Jesus came to rescue us.
In Skyscraper, Will Sawyer will stop at nothing to rescue his loved ones. No matter the cost, he’s all-in—to the point of laying down his life, if that’s what it takes. And that’s how Jesus felt about us. No matter the cost, He was all-in! And the cost to Him was great indeed. Philippians 2:6-8 describes it like this:
Though he was God,
he did not think of equality with God
as something to cling to.
Instead, he gave up his divine privileges;
he took the humble position of a slave
and was born as a human being.
When he appeared in human form,
he humbled himself in obedience to God
and died a criminal’s death on a cross.
Yet, despite all that Jesus surrendered, and the suffering and humiliation it cost Him, His love for us was so great that He endured the cross in order to pay the price for our sins and make a way of escape for us. Escape is now possible from both the penalty of sin (John 3:16) and the power of sin (Romans 6:6).
Every believer has a part to play in showing others the way of escape.
Sawyer is the hero on the rescue mission in Skyscraper. But as believers, we’re part of a Rescue Team, too! Whether we’re three or a hundred and three, God has called us to “Be merciful to those who doubt; save others by snatching them from the fire” (Jude 1:22-23, NIV). We have a role to play in sharing the good news that Jesus the Rescuer has come and made a way of escape for every single person who is willing to put their trust in Him.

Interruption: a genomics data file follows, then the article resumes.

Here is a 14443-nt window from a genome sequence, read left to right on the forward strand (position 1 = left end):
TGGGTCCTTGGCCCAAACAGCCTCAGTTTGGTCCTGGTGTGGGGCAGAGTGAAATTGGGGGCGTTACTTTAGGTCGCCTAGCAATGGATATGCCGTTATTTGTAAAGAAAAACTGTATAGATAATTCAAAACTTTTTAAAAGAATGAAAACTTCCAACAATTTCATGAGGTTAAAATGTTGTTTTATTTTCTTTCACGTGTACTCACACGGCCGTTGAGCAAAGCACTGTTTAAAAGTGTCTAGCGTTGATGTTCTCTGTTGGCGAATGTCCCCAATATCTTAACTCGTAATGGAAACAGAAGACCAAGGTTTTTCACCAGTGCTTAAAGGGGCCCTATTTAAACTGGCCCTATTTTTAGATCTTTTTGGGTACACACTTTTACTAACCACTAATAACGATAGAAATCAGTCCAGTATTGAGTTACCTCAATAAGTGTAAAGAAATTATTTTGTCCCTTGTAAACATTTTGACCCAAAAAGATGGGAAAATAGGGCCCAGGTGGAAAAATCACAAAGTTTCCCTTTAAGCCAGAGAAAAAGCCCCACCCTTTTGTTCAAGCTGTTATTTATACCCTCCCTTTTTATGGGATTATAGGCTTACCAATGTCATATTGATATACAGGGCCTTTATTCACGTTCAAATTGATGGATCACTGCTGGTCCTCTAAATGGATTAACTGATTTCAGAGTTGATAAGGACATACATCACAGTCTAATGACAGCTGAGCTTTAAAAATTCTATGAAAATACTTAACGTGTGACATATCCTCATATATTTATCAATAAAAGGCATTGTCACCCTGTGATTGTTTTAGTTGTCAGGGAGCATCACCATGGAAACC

This is both an awesome and a fearsome responsibility. Here’s how Paul describes it in 2 Corinthians 5:11, 18-20.
Try This! ❯
Give your students time to practice explaining the gospel to a non-believer. Coach them on how to take a question like “Would you willingly lay your life down for someone else?” and turning it into a conversation about Jesus.
Because we understand our fearful responsibility to the Lord, we work hard to persuade others… God has given us this task of reconciling people to him. For God was in Christ, reconciling the world to himself, no longer counting people’s sins against them. And he gave us this wonderful message of reconciliation. So we are Christ’s ambassadors; God is making his appeal through us. We speak for Christ when we plead, “Come back to God!”
So do some role-playing in your youth group this week where one student is a believer and the other is a non-believer. Practice explaining the gospel to a non-believer by taking a conversation starting question like “Would you willingly lay your life down for someone else? Who? Friends, family, strangers? Why or why not?” and turning it into a conversation about Jesus. For help with this, check out the video “A 4 Minute Crash Course in Sharing Your Faith.”
Deep down inside each of us, it may very well be that it’s the echo of Christ our Savior that explains the draw we feel toward disaster/rescue movies—the echo of the greatest story ever told, the gospel.
Let’s get our teenagers telling everyone they know about God’s escape plan!
Deep down inside each of us, it may very well be that it’s the echo of Christ our Savior that explains the draw we feel toward disaster/rescue movies—the echo of the greatest story ever told, the gospel. Click To Tweet